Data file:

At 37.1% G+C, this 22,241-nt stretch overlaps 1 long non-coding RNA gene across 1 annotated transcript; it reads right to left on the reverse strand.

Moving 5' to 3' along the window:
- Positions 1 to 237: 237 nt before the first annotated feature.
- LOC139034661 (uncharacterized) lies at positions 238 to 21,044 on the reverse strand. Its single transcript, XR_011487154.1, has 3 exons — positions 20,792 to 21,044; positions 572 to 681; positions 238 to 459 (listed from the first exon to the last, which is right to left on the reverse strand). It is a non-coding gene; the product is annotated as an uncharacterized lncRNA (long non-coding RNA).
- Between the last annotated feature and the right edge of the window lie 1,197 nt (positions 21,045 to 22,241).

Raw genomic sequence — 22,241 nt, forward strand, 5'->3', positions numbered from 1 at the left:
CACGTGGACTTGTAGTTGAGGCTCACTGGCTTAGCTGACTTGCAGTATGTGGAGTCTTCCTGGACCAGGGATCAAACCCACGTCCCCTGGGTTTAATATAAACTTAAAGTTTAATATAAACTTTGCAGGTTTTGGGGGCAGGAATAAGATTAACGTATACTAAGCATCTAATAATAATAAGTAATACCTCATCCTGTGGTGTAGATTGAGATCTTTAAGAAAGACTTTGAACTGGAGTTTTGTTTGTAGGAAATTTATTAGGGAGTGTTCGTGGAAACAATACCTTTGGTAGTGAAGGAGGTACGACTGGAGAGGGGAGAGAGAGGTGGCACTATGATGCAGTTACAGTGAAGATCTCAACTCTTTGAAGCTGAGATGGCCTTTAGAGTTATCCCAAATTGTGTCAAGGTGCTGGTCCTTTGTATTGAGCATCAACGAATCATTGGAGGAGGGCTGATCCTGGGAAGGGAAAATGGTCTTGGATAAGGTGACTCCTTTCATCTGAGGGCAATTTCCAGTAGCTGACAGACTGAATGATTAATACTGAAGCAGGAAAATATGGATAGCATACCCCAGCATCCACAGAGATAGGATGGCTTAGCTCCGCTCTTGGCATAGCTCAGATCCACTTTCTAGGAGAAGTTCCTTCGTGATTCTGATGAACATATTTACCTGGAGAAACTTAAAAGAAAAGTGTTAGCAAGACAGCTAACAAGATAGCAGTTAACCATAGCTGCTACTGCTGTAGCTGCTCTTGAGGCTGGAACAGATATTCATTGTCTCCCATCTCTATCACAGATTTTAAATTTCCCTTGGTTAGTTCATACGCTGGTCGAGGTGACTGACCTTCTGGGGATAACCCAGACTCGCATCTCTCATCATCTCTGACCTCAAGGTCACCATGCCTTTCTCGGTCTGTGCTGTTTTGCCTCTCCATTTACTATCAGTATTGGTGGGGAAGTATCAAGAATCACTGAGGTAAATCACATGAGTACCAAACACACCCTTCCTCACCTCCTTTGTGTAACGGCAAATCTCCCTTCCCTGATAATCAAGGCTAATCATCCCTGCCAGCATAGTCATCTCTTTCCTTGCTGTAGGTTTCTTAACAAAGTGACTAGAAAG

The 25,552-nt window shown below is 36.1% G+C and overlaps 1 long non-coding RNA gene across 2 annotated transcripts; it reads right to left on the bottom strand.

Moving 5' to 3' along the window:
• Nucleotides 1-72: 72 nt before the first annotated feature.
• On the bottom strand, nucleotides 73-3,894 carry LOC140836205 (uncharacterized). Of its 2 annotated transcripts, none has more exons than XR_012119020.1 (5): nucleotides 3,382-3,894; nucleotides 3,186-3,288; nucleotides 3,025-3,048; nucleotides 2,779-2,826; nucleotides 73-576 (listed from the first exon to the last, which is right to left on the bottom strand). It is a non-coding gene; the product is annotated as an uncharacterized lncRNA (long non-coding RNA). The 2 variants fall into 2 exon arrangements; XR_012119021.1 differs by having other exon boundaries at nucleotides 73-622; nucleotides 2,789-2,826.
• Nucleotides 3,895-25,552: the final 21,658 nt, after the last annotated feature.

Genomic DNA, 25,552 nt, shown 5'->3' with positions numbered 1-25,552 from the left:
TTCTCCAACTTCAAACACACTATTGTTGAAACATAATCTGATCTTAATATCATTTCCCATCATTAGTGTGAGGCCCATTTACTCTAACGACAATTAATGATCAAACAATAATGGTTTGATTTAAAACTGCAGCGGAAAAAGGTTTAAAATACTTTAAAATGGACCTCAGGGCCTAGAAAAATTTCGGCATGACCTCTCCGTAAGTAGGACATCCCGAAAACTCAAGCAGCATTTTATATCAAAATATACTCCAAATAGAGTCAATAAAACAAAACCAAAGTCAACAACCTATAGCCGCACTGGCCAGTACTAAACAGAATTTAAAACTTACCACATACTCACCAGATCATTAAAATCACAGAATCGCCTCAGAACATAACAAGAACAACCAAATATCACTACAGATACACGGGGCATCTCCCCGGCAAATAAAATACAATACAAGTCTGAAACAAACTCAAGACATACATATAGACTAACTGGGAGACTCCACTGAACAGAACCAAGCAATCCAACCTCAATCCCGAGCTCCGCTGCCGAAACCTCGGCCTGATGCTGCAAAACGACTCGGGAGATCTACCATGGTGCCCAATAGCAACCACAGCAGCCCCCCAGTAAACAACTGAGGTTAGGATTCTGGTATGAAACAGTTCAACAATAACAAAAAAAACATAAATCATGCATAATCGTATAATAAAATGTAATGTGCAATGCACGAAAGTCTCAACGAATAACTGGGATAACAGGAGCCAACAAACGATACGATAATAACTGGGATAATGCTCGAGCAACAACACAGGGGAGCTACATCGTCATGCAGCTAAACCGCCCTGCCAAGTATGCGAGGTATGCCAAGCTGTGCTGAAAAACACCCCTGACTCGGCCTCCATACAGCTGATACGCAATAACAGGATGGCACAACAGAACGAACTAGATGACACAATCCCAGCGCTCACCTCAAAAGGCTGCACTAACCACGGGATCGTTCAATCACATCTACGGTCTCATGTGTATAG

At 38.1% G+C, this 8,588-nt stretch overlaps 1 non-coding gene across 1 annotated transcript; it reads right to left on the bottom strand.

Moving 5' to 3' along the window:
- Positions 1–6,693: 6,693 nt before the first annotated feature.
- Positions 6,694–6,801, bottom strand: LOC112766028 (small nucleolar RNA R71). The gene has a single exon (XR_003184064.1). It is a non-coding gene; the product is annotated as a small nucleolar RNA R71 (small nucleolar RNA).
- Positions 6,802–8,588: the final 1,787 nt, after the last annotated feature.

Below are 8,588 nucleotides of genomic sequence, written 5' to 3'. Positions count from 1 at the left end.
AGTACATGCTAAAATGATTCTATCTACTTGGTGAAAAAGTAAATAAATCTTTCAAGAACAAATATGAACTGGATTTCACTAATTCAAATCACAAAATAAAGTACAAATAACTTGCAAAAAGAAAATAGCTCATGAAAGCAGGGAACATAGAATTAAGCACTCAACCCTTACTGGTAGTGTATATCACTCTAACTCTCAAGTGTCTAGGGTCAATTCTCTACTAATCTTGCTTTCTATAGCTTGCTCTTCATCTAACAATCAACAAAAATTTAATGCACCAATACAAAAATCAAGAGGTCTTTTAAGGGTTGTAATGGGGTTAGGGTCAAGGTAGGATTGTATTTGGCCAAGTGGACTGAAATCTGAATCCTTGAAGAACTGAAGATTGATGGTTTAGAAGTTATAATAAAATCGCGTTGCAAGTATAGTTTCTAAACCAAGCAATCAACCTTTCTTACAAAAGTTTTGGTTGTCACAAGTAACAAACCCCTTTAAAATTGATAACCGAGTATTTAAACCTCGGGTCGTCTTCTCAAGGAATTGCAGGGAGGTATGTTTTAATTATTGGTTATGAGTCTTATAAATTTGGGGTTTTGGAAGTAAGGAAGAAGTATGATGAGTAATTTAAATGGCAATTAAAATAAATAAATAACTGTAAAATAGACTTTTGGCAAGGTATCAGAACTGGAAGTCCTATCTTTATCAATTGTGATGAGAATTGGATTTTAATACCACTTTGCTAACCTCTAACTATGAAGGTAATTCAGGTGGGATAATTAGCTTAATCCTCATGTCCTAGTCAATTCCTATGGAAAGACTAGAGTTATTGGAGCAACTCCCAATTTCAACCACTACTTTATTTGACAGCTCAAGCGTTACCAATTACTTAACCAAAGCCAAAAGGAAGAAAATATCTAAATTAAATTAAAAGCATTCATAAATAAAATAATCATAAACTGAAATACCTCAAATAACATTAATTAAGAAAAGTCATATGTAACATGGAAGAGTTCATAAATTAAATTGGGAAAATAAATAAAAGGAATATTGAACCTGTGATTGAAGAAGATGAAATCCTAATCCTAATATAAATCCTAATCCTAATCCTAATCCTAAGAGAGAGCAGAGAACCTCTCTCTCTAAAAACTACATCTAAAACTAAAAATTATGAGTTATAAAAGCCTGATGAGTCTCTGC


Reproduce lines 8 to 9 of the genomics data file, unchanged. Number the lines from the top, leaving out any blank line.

The 25,552-nt window shown below is 36.1% G+C and overlaps 1 long non-coding RNA gene across 2 annotated transcripts; it reads right to left on the bottom strand.

Moving 5' to 3' along the window: